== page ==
ATTENTION: The software behind KU ScholarWorks is being upgraded to a new version. Starting July 15th, users will not be able to log in to the system, add items, nor make any changes until the new version is in place at the end of July. Searching for articles and opening files will continue to work while the system is being updated. If you have any questions, please contact Marianne Reed at .

Show simple item record

dc.contributor.authorDaka, Kadist
dc.description.abstractBetween the years 1963 to 1967, the federal government enacted the first mandatory reporting laws (Mathews & Kenny, 2008).This reporting duty was designated to health care professionals, social workers, teachers, and childcare providers who are likely to encounter children on a daily basis due to their nature of work. The purpose of this paper is to identify some of the factors that influence health professionals to underreport child abuse or neglect cases. This issue is particularly important in nursing because of nurses’ close contact with children, parents, and family members.en_US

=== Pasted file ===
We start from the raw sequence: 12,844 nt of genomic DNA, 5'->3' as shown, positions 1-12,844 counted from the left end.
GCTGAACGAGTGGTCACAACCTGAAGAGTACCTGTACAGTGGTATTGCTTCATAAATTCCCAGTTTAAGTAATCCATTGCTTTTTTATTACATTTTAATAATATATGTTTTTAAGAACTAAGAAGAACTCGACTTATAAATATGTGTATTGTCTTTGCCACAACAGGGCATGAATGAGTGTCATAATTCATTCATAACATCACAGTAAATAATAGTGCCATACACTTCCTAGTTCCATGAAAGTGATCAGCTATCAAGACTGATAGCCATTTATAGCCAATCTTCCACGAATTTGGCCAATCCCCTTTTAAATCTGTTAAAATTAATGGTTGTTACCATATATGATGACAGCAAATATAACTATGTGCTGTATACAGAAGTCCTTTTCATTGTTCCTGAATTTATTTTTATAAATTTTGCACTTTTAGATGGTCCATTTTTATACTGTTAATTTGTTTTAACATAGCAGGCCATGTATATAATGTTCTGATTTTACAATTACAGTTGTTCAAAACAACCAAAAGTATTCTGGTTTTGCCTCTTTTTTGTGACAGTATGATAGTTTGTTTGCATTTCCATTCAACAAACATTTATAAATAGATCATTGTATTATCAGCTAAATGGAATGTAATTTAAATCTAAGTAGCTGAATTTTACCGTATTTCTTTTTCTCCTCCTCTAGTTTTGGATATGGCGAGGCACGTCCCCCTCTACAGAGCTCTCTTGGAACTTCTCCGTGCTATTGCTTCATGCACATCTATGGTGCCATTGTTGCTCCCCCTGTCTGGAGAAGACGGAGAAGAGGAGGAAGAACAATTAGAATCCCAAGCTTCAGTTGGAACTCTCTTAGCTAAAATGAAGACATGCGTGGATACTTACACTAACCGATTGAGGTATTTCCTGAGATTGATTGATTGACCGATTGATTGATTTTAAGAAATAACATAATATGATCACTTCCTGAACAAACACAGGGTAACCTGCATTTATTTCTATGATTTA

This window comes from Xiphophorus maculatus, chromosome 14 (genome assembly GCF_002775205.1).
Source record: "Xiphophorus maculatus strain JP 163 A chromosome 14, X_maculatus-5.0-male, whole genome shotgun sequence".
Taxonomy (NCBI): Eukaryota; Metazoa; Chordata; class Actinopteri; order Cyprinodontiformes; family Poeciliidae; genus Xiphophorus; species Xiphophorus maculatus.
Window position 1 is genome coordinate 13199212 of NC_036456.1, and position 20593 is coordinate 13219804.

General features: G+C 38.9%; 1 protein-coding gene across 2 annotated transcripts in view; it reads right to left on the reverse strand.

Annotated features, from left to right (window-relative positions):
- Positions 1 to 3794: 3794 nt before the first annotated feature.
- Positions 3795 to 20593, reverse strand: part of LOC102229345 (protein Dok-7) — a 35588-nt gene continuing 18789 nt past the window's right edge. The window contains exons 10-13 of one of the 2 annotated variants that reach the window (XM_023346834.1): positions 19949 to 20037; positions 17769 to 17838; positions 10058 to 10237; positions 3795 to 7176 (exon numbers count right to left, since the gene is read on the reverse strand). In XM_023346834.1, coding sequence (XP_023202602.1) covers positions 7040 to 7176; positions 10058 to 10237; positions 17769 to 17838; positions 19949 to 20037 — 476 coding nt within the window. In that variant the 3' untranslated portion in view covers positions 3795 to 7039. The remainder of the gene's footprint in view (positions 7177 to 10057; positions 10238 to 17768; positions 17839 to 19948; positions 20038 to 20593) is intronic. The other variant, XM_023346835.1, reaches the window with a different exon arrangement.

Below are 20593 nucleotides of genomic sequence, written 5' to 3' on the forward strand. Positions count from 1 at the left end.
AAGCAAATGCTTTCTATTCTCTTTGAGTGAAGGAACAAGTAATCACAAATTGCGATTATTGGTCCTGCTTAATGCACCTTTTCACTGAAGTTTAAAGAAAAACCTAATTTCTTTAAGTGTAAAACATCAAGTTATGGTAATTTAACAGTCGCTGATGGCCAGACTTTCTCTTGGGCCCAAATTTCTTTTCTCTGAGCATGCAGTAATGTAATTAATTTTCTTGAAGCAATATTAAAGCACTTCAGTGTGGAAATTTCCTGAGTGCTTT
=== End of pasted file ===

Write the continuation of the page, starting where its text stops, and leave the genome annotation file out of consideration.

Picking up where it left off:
dc.titleWhy Nurses Underreport Suspected Child Abuse Casesen_US
dc.subject.cinahlChild Abuse -- Diagnosisen_us
dc.subject.cinahlChild Abuse -- Nursingen_us
dc.subject.cinahlLiability, Legalen_us
dc.subject.cinahlMandatory Reportingen_us
dc.subject.cinahlNursing Roleen_us

Files in this item


This item appears in the following Collection(s)

Show simple item record